EDMONTON – A 91-year-old home in Edmonton’s Highlands neighbourhood has been designated a municipal historic resource, after recent approval from Edmonton’s City Council.
The Rose Residence, located at 11212 64 St., is a one-and-a-half storey bungalow built in 1924. The city said the home’s heritage value is in its Craftsman style architecture.
The city said the clinker brick chimney makes it somewhat unique, as only eight existing buildings in the neighbourhood feature the unique, misshapen building material.
In 1924 a young schoolteacher purchased two lots and had two homes built on it. She then sold one of them to William and Lillian Rose, who the home is named after.
An excerpt from the Highlands Historical Foundation newsletter details the home’s history:
“William was an accountant at Hayward Lumber (now Northlands) and the Beverly Coal Mine. Both of the Roses passed away in the late 1940s and the home was then owned and occupied by Lillian’s ‘spinster’ sisters Ethel and Ivy Sinclair until the early 1970s when the home fell into disrepair as a rental property.
The current owners purchased the home in 2005 and continue the restoration and sympathetic renovations of the previous owners, who ‘saved’ the home in 1997.
This modest one and a half story Craftsman Bungalow is clad in the original double shingle siding, wood windows, with a cantilever dining room, interior fir moldings and doors, brass sconces, and maple floors. Of particular note is the original clinker brick chimney and fireplace; there are reputed to be less than 100 buildings remaining in Edmonton with this unique material. The current owners have embraced the Arts and Crafts aesthetic, as can be seen throughout the interior with period furniture and accents.”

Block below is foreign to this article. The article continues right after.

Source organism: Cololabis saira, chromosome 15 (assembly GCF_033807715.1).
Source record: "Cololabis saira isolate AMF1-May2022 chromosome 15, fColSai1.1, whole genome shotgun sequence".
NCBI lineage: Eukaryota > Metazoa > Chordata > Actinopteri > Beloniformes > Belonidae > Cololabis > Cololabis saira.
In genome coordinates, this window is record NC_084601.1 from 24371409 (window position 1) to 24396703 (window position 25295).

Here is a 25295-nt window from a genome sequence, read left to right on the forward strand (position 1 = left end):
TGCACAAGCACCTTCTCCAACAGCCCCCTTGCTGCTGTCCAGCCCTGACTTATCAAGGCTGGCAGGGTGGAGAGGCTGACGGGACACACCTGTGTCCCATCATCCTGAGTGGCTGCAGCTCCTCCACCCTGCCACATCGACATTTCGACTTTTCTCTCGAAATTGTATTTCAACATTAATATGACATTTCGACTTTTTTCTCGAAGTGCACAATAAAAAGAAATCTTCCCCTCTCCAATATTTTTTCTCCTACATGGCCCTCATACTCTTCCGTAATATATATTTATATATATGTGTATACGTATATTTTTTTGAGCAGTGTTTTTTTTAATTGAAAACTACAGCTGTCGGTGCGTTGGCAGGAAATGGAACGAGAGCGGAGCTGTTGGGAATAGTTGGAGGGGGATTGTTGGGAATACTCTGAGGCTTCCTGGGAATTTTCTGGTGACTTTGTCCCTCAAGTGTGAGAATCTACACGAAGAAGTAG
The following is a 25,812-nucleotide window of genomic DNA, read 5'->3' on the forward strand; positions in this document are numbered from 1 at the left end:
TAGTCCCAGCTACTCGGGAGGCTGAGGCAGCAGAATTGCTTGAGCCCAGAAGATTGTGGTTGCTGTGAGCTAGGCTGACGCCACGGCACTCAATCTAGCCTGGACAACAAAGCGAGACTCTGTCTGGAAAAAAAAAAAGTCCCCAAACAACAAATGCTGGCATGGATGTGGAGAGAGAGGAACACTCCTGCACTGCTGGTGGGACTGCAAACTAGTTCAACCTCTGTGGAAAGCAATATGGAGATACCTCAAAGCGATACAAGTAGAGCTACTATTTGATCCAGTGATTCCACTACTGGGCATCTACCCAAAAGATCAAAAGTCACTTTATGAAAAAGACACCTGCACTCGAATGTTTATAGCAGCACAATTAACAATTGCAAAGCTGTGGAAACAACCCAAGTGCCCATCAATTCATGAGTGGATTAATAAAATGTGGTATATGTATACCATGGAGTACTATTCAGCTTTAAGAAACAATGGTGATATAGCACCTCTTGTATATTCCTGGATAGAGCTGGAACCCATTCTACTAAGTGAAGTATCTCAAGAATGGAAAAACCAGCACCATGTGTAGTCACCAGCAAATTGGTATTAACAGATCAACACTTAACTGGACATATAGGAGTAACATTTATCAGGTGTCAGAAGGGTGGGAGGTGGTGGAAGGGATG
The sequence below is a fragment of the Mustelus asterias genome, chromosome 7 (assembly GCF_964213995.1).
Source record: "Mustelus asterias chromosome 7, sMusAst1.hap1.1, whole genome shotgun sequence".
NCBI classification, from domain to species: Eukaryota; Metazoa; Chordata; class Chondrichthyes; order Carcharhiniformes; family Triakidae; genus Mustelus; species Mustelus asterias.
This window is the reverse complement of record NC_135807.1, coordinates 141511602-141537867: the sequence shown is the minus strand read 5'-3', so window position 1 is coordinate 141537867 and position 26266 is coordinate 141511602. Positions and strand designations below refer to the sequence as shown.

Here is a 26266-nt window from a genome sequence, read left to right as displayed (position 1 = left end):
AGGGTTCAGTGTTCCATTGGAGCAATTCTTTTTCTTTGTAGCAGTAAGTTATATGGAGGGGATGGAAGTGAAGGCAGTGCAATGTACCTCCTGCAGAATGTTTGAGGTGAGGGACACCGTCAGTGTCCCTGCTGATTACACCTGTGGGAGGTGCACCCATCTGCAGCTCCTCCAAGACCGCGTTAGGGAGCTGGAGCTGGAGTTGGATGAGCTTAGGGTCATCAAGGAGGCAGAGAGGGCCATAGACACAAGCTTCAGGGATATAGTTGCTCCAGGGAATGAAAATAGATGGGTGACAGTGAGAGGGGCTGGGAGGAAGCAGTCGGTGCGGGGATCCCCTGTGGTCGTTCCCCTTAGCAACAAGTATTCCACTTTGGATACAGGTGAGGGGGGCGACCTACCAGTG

The architect and builder, William F. Brown, was a prominent developer in the area who was also involved in development of the Highlands Golf Club.
“The Rose Residence is another wonderful example of a heritage building in our city,” said Robert Geldart, senior heritage planner. “By designating homes and buildings such as these, we are sustaining and connecting with our past. We will continue to advocate for the value of our city’s unique historic sites.”
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